Powertech MI-5702 Inverter
I have had a few cheap medium power pure sine wave inverters (<500W) and they all failed so I looked for a better built one.
I found this one on a second hand store, the price was about $50 and a couple screws missing on the top cover so I was able to take a peek inside before buying it. It worked when they tested it so I took it home.
The inverter. It was in decent shape, no dings or scratches except for a couple missing screws on the top cover.
DC input terminal block. Has nice beefy terminals that could take about 4ga cable. Holes are 9mm dia.
Australian outlet. It is 230V AC 50Hz
Removing the top cover, Internals look decent.
All big caps are Capxon brand but should be fine for general use.
Input terminals are big but the wires going to the PCB are thin. Around 10-12ga.
All wires have color coded plugs.
Back of the outlet. Ground is connected to chassis. Output wires have a ferrite core for filtering.
Battery cables also have a ferrite core for noise suppression.
USB 5V output has a proper DC-DC supply using an MC34063.
Current transformer is used to sense output current load.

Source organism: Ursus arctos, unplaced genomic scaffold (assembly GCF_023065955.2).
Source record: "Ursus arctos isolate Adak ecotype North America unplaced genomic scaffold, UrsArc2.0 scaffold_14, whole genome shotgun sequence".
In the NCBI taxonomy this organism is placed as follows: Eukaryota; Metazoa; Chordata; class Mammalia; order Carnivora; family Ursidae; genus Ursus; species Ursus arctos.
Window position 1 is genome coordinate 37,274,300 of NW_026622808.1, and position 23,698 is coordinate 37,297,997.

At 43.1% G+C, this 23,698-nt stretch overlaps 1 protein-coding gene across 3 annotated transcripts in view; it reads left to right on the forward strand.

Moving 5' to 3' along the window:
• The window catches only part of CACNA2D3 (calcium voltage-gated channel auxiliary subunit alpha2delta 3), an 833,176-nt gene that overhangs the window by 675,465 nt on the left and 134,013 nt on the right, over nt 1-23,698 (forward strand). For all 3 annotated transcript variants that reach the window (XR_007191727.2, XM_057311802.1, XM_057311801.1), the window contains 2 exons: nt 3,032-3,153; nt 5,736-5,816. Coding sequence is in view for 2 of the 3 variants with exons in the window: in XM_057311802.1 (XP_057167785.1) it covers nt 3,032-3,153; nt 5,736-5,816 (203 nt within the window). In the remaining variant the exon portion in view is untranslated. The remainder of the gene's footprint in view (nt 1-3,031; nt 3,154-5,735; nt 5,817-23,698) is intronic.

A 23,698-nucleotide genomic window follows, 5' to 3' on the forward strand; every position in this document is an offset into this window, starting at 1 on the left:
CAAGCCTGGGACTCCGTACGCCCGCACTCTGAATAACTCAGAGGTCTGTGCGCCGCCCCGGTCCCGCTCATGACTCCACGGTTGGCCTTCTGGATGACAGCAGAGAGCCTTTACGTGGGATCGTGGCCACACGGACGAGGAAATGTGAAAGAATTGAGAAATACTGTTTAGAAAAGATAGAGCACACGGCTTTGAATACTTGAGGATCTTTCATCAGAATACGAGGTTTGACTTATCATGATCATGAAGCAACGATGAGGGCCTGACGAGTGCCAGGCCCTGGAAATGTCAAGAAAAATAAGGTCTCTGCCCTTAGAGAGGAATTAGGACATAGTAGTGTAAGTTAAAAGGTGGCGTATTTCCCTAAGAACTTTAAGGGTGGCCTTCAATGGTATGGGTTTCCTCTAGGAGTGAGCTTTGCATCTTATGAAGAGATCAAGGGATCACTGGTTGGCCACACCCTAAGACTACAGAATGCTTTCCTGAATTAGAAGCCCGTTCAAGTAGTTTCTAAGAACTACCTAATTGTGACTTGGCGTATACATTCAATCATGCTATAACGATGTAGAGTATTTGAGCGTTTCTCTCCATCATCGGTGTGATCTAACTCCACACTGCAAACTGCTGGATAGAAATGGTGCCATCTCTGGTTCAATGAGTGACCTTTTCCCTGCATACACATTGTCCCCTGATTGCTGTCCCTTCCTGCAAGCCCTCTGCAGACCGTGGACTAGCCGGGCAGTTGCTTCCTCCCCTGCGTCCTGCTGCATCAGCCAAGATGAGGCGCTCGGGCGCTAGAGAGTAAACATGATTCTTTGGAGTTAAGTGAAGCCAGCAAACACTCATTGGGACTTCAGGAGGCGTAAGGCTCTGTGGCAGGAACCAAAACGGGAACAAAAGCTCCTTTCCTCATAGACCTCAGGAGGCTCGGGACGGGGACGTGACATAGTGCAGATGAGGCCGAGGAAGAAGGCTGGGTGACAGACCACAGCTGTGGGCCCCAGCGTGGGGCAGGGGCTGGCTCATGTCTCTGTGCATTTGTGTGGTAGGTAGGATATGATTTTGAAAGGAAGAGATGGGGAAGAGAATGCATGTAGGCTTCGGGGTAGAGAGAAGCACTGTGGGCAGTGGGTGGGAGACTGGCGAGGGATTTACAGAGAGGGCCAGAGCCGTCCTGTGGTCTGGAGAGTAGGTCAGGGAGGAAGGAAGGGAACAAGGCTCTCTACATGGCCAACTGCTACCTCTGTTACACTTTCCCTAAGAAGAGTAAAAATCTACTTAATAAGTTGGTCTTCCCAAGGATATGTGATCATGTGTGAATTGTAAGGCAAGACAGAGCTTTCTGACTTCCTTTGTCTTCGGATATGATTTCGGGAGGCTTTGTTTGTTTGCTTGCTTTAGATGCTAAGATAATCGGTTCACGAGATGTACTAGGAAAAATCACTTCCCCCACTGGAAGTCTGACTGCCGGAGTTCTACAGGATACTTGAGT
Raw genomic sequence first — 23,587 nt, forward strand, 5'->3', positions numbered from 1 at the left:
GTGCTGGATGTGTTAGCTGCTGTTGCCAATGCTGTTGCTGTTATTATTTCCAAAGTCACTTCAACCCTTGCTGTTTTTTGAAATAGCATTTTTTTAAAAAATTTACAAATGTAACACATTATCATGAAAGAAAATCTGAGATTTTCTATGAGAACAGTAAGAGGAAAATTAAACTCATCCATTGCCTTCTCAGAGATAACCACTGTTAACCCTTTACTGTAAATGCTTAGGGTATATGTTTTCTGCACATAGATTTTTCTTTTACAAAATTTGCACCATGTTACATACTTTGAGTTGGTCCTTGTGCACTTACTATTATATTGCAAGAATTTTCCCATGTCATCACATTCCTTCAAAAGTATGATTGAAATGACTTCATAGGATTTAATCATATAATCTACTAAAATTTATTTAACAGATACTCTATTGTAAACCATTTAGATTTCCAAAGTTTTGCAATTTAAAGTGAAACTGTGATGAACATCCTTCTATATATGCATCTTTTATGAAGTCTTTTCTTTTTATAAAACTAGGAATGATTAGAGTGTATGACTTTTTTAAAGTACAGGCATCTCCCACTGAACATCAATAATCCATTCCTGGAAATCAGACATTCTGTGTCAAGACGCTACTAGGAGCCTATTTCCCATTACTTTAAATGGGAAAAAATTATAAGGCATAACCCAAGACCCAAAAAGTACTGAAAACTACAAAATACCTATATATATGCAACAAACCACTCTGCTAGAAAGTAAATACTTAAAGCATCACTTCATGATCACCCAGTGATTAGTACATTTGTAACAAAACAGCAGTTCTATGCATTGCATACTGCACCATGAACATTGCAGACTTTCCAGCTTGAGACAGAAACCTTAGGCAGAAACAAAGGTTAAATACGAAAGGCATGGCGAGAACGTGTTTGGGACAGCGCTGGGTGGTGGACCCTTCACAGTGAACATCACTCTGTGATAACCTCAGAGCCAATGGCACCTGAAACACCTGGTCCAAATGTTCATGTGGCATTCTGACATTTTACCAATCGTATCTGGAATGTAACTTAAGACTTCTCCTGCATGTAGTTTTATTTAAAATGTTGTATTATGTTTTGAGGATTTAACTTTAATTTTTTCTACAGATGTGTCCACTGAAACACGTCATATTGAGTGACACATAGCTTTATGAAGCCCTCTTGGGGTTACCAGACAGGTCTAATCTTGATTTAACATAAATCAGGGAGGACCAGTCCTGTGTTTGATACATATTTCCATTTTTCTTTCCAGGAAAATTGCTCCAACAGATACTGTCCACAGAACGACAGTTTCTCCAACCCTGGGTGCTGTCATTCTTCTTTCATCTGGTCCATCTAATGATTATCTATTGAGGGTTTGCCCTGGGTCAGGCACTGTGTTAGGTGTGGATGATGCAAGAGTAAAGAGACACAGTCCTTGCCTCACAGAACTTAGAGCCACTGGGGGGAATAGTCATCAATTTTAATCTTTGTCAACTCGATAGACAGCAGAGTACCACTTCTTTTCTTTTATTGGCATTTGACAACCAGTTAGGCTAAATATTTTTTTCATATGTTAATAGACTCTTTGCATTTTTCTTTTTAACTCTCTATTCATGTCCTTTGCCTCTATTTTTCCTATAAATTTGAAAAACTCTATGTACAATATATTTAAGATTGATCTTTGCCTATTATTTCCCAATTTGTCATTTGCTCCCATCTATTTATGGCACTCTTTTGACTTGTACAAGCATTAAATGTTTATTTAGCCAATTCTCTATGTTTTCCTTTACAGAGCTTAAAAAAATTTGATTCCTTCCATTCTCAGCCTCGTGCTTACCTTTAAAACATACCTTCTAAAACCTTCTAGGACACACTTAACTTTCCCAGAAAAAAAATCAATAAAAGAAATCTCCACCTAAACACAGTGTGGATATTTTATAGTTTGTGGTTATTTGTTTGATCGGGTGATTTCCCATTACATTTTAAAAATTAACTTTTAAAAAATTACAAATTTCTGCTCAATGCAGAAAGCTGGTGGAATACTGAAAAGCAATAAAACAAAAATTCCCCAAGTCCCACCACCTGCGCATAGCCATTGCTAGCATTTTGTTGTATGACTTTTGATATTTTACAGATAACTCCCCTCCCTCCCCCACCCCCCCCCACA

Main output inductor looks nice. It is varnished so the windings do not move.
Another view of the input side. The cables are very flexible.
These are a pain, output H bridge transistors clipped to the chassis.
Input switchers are mounted on a separate heatsink with a thermistor nearby. Fan is thermally controlled.
There are four single diode TO-220 devices.
Isolated supply for the HV side circuitry. The input and output are galvanically isolated only connected by a few low value capacitors for noise.
SPWM control sub PCB. This uses a PIC micro and IR2110 mosfet drivers.
Back of the SPWM board.
Atmel Mega8A for the housekeeping duties and a TL494 for the step up converter.
Lots of noise filtering on the output side.
Took a universal outlet from a broken inverter. That's not gonna work.
Hole is too big.
Bent the side tabs and it just might work.
Hotmelt glue is your friend.
Doesn't look too bad.
At first power on, the SMPS goes into hiccup mode drawing short bursts and consumes very little average power.
When there is a load detected, SMPS goes into continuous mode and draws a steady idle 5.5W.
Yellow is the live pin, blue is the neutral pin. Typical waveforms of an SPWM modulated pure sine inverter.
This appears to be an old unit, online stores show it is discontinued. We shall see how long it will last in my use.
Page created and copyright R.Quan ©16 Oct 2017